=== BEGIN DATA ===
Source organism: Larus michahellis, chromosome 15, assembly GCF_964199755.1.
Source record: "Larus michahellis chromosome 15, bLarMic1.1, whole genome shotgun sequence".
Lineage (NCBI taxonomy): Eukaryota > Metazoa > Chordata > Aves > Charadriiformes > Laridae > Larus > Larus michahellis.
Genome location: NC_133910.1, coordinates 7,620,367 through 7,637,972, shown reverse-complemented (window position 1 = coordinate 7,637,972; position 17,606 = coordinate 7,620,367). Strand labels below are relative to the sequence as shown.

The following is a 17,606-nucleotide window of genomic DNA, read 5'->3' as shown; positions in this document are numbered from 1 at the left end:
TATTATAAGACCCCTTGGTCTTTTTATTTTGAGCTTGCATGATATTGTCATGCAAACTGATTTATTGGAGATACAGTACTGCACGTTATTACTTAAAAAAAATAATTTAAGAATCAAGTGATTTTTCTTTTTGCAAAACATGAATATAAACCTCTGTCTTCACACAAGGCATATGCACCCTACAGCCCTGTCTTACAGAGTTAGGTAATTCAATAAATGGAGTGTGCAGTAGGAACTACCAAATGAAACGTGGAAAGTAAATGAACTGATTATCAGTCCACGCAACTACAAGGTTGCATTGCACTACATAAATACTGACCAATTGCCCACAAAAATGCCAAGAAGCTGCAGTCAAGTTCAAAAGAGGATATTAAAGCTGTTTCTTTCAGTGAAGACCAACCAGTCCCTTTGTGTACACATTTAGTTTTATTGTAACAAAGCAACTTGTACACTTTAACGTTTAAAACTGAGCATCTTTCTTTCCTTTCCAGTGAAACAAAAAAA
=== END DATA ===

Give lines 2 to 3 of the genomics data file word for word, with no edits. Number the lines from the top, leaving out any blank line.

Source record: "Larus michahellis chromosome 15, bLarMic1.1, whole genome shotgun sequence".
Lineage (NCBI taxonomy): Eukaryota > Metazoa > Chordata > Aves > Charadriiformes > Laridae > Larus > Larus michahellis.